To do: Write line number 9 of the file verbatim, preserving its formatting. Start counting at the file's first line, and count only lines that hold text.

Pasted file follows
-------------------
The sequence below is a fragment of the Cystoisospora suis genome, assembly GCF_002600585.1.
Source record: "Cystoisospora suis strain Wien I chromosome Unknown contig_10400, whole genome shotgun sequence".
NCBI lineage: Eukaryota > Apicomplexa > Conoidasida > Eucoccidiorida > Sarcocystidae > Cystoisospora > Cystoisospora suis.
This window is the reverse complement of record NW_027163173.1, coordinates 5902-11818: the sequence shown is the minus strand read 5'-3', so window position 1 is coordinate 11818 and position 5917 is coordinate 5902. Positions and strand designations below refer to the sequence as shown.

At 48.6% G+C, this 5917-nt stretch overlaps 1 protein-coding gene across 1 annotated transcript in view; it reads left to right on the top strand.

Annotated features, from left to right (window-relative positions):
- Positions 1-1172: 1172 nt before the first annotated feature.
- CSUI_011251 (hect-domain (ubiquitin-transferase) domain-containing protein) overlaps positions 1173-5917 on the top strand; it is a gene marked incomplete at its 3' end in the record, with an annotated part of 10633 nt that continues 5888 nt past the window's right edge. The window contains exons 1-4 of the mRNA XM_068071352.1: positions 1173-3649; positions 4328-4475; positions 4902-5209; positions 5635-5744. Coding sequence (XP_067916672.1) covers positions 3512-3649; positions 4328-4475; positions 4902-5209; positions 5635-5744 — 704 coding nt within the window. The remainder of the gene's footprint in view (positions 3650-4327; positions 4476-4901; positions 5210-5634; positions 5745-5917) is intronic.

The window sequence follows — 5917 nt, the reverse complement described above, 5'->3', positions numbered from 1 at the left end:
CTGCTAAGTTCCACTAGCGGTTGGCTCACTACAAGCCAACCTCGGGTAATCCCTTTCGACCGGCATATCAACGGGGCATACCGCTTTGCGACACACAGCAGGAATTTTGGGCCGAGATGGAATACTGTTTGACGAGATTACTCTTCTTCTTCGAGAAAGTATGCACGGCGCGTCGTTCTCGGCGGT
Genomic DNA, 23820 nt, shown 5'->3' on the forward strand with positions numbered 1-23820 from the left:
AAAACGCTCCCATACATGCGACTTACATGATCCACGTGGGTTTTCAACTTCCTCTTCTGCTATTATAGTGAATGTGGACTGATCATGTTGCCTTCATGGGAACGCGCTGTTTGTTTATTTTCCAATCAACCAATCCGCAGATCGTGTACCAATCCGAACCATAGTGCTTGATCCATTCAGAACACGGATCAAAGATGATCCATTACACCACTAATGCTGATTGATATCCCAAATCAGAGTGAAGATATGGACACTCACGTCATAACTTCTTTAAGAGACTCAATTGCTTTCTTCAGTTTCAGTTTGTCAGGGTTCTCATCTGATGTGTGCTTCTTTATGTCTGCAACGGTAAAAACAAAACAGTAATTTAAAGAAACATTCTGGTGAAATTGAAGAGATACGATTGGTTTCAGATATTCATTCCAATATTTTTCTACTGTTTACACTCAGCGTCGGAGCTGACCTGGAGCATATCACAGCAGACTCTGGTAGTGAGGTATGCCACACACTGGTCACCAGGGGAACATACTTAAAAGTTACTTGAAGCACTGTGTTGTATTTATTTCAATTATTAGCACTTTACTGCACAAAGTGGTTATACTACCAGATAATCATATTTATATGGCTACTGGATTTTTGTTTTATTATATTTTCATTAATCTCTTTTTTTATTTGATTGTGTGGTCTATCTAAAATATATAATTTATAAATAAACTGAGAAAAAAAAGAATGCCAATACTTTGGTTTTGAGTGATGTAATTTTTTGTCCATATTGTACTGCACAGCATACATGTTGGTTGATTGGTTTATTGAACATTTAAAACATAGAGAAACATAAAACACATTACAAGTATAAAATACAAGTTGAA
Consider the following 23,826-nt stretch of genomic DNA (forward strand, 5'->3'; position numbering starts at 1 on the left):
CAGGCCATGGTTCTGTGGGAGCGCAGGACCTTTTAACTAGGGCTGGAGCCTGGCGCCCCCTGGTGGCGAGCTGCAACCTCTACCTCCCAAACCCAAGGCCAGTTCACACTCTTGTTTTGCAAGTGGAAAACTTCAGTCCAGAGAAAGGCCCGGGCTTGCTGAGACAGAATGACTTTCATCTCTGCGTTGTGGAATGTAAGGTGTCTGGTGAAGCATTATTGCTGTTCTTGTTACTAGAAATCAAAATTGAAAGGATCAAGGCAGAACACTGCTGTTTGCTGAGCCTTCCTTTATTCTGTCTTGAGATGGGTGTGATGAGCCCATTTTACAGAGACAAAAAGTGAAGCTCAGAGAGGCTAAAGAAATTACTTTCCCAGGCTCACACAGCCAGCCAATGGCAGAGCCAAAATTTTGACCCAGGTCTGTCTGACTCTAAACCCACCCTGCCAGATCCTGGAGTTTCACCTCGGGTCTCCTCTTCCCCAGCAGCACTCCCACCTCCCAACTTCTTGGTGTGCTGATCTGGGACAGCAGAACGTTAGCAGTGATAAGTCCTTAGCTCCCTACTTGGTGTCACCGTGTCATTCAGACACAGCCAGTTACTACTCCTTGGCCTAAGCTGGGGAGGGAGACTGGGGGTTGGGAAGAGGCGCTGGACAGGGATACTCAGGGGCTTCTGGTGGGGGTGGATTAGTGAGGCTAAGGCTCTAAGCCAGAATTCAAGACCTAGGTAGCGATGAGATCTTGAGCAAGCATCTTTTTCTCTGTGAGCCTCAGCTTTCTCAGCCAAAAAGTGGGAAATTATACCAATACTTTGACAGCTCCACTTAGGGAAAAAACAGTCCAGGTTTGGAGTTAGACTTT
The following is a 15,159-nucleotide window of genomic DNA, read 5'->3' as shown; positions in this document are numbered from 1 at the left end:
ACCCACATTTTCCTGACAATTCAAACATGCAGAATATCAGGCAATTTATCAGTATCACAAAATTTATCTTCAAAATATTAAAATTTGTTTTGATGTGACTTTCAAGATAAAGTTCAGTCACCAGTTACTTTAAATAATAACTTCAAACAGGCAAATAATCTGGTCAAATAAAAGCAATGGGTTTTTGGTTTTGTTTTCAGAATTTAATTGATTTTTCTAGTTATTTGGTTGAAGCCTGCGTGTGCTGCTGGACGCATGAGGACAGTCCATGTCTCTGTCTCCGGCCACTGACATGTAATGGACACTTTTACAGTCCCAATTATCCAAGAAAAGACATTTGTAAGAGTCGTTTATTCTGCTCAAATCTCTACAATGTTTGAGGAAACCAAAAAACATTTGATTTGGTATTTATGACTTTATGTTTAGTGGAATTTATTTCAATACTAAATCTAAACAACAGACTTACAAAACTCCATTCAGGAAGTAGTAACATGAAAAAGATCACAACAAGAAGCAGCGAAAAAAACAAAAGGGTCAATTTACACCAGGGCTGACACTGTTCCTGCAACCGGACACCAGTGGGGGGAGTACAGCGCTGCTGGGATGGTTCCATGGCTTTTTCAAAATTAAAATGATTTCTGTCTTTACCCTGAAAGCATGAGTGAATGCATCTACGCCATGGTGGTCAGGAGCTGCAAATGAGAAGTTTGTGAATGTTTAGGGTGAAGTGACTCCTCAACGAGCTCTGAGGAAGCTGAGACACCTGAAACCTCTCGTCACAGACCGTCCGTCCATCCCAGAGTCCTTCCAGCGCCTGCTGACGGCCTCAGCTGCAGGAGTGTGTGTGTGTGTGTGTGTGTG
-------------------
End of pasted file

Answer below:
The window sequence follows — 5917 nt, the reverse complement described above, 5'->3', positions numbered from 1 at the left end: